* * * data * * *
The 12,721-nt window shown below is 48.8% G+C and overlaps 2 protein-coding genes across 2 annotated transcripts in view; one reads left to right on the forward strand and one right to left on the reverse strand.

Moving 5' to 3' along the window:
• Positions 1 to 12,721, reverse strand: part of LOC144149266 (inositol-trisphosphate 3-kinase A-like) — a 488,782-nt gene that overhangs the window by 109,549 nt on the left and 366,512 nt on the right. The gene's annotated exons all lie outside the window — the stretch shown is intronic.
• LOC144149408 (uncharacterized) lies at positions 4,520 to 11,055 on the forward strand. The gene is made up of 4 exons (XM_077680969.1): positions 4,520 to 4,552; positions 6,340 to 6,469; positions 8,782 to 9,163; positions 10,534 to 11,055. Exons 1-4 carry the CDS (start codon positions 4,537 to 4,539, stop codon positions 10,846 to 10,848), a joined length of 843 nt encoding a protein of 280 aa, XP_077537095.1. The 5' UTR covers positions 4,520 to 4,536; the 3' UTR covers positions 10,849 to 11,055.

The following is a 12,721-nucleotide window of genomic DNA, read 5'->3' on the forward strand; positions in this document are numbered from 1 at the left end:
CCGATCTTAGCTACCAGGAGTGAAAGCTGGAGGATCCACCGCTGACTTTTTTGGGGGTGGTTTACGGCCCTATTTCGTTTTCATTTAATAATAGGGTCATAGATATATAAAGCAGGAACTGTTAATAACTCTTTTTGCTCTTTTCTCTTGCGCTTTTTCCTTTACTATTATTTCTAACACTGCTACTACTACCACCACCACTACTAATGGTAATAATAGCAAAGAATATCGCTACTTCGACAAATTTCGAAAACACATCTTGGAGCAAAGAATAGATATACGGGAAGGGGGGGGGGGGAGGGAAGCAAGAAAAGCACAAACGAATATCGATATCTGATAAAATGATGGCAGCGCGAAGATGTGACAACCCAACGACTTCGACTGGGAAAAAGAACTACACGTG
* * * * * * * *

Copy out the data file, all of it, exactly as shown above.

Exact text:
The 12,721-nt window shown below is 48.8% G+C and overlaps 2 protein-coding genes across 2 annotated transcripts in view; one reads left to right on the forward strand and one right to left on the reverse strand.

Moving 5' to 3' along the window:
• Positions 1 to 12,721, reverse strand: part of LOC144149266 (inositol-trisphosphate 3-kinase A-like) — a 488,782-nt gene that overhangs the window by 109,549 nt on the left and 366,512 nt on the right. The gene's annotated exons all lie outside the window — the stretch shown is intronic.
• LOC144149408 (uncharacterized) lies at positions 4,520 to 11,055 on the forward strand. The gene is made up of 4 exons (XM_077680969.1): positions 4,520 to 4,552; positions 6,340 to 6,469; positions 8,782 to 9,163; positions 10,534 to 11,055. Exons 1-4 carry the CDS (start codon positions 4,537 to 4,539, stop codon positions 10,846 to 10,848), a joined length of 843 nt encoding a protein of 280 aa, XP_077537095.1. The 5' UTR covers positions 4,520 to 4,536; the 3' UTR covers positions 10,849 to 11,055.

The following is a 12,721-nucleotide window of genomic DNA, read 5'->3' on the forward strand; positions in this document are numbered from 1 at the left end:
CCGATCTTAGCTACCAGGAGTGAAAGCTGGAGGATCCACCGCTGACTTTTTTGGGGGTGGTTTACGGCCCTATTTCGTTTTCATTTAATAATAGGGTCATAGATATATAAAGCAGGAACTGTTAATAACTCTTTTTGCTCTTTTCTCTTGCGCTTTTTCCTTTACTATTATTTCTAACACTGCTACTACTACCACCACCACTACTAATGGTAATAATAGCAAAGAATATCGCTACTTCGACAAATTTCGAAAACACATCTTGGAGCAAAGAATAGATATACGGGAAGGGGGGGGGGGGAGGGAAGCAAGAAAAGCACAAACGAATATCGATATCTGATAAAATGATGGCAGCGCGAAGATGTGACAACCCAACGACTTCGACTGGGAAAAAGAACTACACGTG